Conclusion: Our study demonstrates that TCF4 downregulation sensitizes melanoma cells to vemurafenib through inhibiting GLUT3-mediated glycolysis. These findings support TCF4 as an oncogene and provide new mechanism by which TCF4 confers chemotherapy resistance in melanoma.
Keywords: melanoma, chemotherapy resistance, BRAF inhibitor, glucose transporter, transcription factor 4, Warburg effect
Melanoma is a common malignant tumor with an increasing incidence. There are approximately 132,000 new cases of melanoma each year worldwide.1 Approximately 25% of patients with advanced melanoma have a one-year survival time, with an average survival time of only 6.2 months.2 Melanoma is divided into four groups by genotype: BRAF mutation, NRAS mutation, NF-1 deletion, and wild type that have no mutations with these three genes.3 About 50% of melanoma have a point mutation in the BRAF gene. The most common mutation is V600E, which mutates from valine to glutamic acid, activates the MAPK (RAS-RAF-MEK-ERK) signaling pathway, thereby promoting the continued growth of tumor cells.4 At present, there are many marketed drugs for the treatment of melanoma, such as, BRAF inhibitors (vemurafenib, dabrafenib) and MAPK/MEK inhibitors (trametinib, cobimetinib), which significantly improve the prognosis of patients with advanced melanoma.5 Vemurafenib is a selective BRAF inhibitor with significant early effects, but resistance will develop with the duration of treatment, especially after 6–8 months of treatment.6 Therefore, overcoming Vemurafenib resistance can effectively improve the survival rate of melanoma.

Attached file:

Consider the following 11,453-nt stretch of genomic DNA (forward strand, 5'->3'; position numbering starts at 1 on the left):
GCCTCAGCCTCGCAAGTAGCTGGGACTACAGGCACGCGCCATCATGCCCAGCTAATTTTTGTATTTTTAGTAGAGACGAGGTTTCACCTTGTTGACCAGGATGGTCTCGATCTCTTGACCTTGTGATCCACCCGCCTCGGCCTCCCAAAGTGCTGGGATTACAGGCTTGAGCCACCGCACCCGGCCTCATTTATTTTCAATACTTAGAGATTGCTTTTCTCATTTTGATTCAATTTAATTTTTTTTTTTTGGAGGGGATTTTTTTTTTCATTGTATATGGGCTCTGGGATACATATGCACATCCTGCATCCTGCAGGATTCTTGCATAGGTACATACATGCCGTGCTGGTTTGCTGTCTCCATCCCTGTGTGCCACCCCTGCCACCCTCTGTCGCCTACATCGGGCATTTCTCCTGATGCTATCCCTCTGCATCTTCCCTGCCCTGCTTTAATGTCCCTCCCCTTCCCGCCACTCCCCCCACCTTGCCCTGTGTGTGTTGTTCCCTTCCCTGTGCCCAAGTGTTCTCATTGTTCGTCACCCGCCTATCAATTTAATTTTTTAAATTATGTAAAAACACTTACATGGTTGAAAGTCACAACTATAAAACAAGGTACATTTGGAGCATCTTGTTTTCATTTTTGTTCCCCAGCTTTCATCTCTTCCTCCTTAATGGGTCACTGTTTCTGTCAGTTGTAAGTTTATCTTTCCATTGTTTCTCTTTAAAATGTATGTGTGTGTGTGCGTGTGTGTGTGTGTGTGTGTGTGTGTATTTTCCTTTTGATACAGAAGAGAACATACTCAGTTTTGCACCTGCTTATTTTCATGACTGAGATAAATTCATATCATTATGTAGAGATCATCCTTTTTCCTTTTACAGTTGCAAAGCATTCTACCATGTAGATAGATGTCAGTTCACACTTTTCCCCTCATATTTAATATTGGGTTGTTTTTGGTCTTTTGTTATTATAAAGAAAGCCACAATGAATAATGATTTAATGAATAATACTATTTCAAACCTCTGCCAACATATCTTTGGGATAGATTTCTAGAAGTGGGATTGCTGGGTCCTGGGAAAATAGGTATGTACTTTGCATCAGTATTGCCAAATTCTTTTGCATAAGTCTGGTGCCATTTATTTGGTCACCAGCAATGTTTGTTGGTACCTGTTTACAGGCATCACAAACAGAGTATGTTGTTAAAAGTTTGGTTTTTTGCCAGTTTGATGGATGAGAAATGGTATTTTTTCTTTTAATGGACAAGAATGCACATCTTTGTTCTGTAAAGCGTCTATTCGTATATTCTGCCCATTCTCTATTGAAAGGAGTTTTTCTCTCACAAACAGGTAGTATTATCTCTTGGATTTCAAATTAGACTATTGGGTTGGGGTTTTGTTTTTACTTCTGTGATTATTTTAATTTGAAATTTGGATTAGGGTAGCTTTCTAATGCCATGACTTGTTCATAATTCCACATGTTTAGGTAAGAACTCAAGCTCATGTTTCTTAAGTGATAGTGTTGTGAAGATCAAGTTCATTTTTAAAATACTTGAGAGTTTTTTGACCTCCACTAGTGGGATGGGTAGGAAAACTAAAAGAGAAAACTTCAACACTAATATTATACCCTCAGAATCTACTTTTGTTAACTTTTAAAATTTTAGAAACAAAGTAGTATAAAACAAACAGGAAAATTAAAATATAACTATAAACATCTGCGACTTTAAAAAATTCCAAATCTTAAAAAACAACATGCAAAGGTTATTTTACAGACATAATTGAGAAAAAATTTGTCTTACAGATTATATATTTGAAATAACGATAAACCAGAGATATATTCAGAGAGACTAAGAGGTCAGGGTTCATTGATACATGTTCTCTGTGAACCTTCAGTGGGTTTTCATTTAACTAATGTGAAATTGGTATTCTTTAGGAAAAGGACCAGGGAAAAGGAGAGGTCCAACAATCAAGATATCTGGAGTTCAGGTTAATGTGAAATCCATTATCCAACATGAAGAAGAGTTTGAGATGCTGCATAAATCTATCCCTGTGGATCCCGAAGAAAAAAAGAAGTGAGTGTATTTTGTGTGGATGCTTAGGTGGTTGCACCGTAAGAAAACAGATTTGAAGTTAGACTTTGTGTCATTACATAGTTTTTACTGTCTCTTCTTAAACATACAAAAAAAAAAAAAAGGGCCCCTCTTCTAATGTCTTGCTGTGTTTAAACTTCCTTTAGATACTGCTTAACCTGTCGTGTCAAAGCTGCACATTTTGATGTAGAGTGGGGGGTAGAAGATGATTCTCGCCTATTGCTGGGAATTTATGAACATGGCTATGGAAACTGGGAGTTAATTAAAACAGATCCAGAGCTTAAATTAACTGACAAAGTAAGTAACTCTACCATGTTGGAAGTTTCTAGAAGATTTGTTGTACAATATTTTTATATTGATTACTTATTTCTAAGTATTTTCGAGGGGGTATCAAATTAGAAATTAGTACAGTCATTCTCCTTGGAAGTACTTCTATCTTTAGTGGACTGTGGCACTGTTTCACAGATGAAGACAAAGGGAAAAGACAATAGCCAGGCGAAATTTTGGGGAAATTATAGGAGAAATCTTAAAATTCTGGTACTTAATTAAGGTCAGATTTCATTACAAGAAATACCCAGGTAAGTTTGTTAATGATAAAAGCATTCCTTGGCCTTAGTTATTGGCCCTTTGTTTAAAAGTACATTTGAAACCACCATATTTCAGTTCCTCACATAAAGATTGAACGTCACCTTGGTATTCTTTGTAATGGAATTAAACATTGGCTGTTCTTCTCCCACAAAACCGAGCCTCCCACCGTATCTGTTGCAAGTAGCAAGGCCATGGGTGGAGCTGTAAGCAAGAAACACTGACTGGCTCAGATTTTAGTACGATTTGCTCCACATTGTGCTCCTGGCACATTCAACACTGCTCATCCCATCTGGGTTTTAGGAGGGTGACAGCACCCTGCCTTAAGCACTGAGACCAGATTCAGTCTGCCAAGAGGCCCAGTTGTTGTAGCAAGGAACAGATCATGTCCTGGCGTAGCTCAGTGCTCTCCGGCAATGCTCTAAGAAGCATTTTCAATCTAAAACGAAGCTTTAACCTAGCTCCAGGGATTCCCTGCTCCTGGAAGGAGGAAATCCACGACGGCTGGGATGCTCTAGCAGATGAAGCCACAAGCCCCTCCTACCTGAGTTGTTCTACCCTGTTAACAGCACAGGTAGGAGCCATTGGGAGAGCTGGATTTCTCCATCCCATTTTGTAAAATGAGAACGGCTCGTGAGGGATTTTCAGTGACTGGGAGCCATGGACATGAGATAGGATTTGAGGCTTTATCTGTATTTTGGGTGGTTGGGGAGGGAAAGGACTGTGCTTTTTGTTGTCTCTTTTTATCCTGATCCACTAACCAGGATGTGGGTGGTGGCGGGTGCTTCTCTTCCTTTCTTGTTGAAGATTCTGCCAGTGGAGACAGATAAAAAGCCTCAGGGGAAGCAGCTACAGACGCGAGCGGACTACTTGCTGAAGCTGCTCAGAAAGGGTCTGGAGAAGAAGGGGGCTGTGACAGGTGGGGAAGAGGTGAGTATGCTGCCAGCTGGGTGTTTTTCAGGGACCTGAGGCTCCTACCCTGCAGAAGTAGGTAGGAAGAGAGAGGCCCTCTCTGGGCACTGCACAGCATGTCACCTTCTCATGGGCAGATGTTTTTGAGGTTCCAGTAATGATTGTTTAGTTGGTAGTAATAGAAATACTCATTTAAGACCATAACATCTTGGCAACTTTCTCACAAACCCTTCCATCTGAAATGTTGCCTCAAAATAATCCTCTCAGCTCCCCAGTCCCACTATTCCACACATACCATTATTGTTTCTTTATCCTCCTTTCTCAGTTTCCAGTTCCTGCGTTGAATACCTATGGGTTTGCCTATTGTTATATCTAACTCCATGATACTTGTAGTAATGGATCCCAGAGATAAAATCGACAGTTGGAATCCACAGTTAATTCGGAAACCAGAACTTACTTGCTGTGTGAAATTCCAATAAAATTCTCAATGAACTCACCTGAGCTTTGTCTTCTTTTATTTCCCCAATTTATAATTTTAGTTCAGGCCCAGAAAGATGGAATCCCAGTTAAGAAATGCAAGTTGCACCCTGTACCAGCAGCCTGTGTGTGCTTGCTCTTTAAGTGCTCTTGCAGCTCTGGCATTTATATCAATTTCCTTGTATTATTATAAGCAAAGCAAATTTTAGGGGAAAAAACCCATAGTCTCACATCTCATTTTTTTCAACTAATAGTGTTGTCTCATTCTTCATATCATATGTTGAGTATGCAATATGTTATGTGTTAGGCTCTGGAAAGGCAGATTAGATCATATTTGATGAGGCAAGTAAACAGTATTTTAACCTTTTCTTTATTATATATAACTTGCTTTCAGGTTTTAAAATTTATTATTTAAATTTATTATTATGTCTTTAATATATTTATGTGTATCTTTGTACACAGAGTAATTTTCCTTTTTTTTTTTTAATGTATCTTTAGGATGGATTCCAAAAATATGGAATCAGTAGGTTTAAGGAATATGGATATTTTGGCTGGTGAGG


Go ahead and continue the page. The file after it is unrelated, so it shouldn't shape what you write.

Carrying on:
Transcription Factor 4 (TCF4) is one of the major proteins in the Wnt/β-catenin pathway.7 TCF-4 is a member of the T cytokine/lymph enhancer (TCF/LEF) family. TCF4 located on the chromosome 10q25.3 and coded by TF7L2 (transcript factor 7 like 2) gene.8 This gene contains 17 exons, has a nuclear localization signal domain (NLS), the exon 1 encoding the β-catenin binding region; exon 10–11 encoded high mobility histone domain (HMG-box) which can recognize specific DNA sequences.8 In many tumors, abnormally activated Wnt pathway leads to nucleus translocation of β-catenin and combination with the relevant domains of TCF4 to form a transcription complex, which promotes the overexpression of downstream target genes and promotes the occurrence and development of tumors.9 Therefore, the transcriptional activity of TCF4 is necessary to maintain the malignant phenotype of cancer cells. Previous studies have shown that inhibiting the binding of β-catenin/TCF4 can promote the radiosensitivity of lung cancer cells,10 and other studies have found that TCF4 can mediate neuroendocrine differentiation and result in the resistance of prostate cancer cells to enzalutamide,11 indicating that TCF4 is associated with drug resistance in cancer cells. In melanoma, TCF4 can be inactivated by PGC1α, which is a transcriptional coactivator that promotes mitochondrial biogenesis, protects against oxidative stress and reprograms melanoma metabolism to influence drug sensitivity and survival.12 Inactive TCF4 causes downregulation of metastasis-related genes. In addition, vemurafenib treatment suppresses metastasis by acting on the PGC1α/TCF4 axis.12 However, the role of TCF4 in vemurafenib-resistant melanoma remains unknown.